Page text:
The Hanging Pillar of Lepakshi Temple



The beautiful 16th century Veerabhadra temple, also known as Lepakshi temple, is located in the small historical village of Lepakshi in the Anantapur District of Andhra Pradesh, India, about 15 km east of Hindupur and approximately 120 km north of Bangalore. Built in the typical style of Vijayanagara architecture, the temple features many exquisite sculptures of god, goddesses, dancers and musicians, and hundreds of paintings all over the walls, columns and ceiling depicting stories from the epics of the Mahabharata, the Ramayana, and the Puranas. This includes a 24 feet by 14 feet fresco of Veerabhadra, the fiery god created by Shiva, on the ceiling, which is the largest fresco of any single figure in India. At the front of the temple is a large Nandi (bull), the mount of Shiva, which is carved from a single block of stone, and is said to be one of the largest of its type in the world.


Visitors demonstrating the hanging pillar of Lepakshi temple. Photo credit: unknown

Veerabhadra temple is famed for another engineering wonder. Among the 70 stone pillars, there is one that hangs from the ceiling. The base of the pillar barely touches the ground and is possible to pass objects such as a thin sheet of paper or a piece of cloth from one side to the other. It is said that the pillar is a bit dislodged from its original position when a British engineer tried to move it in an unsuccessful attempt to uncover the secret of its support.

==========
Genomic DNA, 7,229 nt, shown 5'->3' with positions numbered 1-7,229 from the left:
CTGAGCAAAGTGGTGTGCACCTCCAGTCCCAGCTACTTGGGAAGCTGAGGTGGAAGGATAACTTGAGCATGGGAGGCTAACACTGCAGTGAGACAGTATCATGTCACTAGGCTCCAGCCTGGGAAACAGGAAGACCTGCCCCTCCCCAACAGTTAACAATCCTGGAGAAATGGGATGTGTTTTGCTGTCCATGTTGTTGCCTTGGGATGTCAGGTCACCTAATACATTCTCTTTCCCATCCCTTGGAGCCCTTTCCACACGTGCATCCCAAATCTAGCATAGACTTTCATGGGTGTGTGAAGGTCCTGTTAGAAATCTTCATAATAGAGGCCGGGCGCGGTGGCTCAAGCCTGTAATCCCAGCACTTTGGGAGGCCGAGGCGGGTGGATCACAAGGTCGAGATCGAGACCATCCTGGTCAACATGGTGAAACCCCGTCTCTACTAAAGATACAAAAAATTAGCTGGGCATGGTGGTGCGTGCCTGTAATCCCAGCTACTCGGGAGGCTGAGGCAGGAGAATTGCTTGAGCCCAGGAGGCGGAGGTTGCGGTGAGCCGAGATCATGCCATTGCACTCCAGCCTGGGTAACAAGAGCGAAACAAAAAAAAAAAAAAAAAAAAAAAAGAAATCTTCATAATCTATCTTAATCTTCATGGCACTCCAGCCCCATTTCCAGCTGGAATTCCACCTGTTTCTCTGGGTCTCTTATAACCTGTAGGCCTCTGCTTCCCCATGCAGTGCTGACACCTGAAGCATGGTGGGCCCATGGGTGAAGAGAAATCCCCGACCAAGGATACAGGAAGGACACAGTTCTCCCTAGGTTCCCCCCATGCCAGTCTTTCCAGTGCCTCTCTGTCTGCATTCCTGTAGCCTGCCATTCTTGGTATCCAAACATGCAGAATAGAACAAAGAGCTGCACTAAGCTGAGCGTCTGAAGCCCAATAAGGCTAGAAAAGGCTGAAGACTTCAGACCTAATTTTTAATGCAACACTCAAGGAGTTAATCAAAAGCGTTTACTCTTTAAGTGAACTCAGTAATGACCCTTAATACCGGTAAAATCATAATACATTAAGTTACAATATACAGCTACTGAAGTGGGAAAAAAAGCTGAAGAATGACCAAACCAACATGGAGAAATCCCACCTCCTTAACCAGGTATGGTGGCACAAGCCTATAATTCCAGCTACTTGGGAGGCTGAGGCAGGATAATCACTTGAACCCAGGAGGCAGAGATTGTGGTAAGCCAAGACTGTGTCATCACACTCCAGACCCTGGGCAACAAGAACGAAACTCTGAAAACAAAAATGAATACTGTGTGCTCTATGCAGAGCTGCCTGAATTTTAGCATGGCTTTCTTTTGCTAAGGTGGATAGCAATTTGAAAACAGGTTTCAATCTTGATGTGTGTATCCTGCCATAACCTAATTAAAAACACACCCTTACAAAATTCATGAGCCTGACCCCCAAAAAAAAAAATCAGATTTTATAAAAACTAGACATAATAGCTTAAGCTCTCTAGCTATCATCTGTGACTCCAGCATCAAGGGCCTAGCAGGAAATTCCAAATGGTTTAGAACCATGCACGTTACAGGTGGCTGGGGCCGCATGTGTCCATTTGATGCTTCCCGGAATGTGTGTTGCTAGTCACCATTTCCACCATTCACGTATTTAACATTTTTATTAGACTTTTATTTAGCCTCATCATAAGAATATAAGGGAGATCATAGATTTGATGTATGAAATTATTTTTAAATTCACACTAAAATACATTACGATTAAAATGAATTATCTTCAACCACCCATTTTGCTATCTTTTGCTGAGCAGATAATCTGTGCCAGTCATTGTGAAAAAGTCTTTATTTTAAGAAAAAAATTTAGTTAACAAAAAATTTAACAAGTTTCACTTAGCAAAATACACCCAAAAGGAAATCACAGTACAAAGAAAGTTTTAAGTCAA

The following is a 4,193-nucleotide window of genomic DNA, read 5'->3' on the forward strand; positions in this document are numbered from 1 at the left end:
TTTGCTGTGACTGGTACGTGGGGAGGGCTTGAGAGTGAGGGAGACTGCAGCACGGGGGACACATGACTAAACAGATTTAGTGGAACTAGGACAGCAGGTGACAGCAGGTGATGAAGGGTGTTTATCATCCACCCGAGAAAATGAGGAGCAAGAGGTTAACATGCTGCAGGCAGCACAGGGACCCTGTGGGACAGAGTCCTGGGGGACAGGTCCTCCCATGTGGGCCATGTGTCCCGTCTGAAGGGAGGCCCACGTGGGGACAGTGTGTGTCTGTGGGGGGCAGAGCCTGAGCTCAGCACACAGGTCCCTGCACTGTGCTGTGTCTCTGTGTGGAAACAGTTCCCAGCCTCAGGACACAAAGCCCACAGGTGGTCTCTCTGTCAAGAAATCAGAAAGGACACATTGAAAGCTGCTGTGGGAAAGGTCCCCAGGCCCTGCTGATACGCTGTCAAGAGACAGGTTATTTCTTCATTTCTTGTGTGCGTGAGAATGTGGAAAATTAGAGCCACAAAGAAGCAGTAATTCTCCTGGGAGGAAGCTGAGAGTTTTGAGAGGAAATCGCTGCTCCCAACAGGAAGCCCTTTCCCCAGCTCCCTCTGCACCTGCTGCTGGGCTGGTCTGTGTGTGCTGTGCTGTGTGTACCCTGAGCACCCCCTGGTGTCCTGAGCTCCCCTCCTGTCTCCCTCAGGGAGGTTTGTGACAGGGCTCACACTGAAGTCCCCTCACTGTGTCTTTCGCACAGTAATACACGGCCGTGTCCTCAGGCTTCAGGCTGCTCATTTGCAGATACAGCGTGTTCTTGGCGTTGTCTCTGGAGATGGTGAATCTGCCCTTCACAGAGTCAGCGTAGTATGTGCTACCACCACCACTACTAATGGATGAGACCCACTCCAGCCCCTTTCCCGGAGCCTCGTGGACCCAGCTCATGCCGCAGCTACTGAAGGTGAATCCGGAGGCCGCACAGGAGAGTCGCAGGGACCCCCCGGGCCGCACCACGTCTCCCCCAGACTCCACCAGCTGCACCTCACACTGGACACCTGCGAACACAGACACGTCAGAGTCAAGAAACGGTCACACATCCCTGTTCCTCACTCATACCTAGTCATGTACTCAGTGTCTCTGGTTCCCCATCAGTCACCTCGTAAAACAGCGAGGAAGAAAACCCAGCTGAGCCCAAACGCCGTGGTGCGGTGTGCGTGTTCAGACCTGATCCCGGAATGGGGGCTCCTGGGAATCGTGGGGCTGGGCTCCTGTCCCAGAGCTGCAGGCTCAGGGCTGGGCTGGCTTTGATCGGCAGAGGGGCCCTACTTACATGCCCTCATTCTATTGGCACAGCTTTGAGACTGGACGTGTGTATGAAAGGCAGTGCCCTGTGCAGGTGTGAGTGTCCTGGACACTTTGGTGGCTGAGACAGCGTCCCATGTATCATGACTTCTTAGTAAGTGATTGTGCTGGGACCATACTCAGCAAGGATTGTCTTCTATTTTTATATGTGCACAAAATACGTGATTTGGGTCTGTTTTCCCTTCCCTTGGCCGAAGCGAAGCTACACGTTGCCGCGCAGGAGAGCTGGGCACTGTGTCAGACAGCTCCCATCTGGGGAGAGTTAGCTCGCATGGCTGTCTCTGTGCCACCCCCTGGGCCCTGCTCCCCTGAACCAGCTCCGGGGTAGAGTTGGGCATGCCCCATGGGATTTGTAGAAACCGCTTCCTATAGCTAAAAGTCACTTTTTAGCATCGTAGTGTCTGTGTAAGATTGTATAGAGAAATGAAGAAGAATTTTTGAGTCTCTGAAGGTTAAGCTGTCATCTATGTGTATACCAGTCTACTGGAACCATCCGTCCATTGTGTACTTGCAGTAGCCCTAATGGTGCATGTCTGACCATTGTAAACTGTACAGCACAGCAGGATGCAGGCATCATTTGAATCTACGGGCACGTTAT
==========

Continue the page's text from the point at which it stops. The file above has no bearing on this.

Veerabhadra temple was built by the brothers Viranna and Virupanna, who were Governors under the Vijayanagar Empire during the reign of King Achutaraya.

The village Lepakshi holds a significant place in the great Indian epic Ramayana. Legend has it that the bird Jatayu, wounded by the king of Lanka, Ravana, fell here after a futile battle against the king who was carrying away Sita, the wife of Rama, the king of Ayodhya. When Rama reached the spot, he saw the bird and said compassionately to him, “Le Pakshi” — meaning “Arise, bird” in Telegu.


Photo credit


Photo credit


Photo credit


Photo credit


Photo credit


Photo credit


Photo credit

Sources: The Hindu / Navrang India

Subscribe to our Newsletter and get articles like this delieverd straight to your inbox


  1. Amazing. How we lost our history is simply ununderstandable

  2. Hi there is no wonder in lepakshi temple's hanging pillar. It may be just a manufacturing defect. contact me to know more. One has to see the hanging pillar from different angle then you will know the exact cause of the hanging


Amusing Planet appreciates your comments, except when they are SPAM. Such comments will be deleted immediately before they appear on this page. Spamming is futile, so please avoid.

To ensure that this page is free of spam, all comments are moderated, so it may take a while for your comments to appear.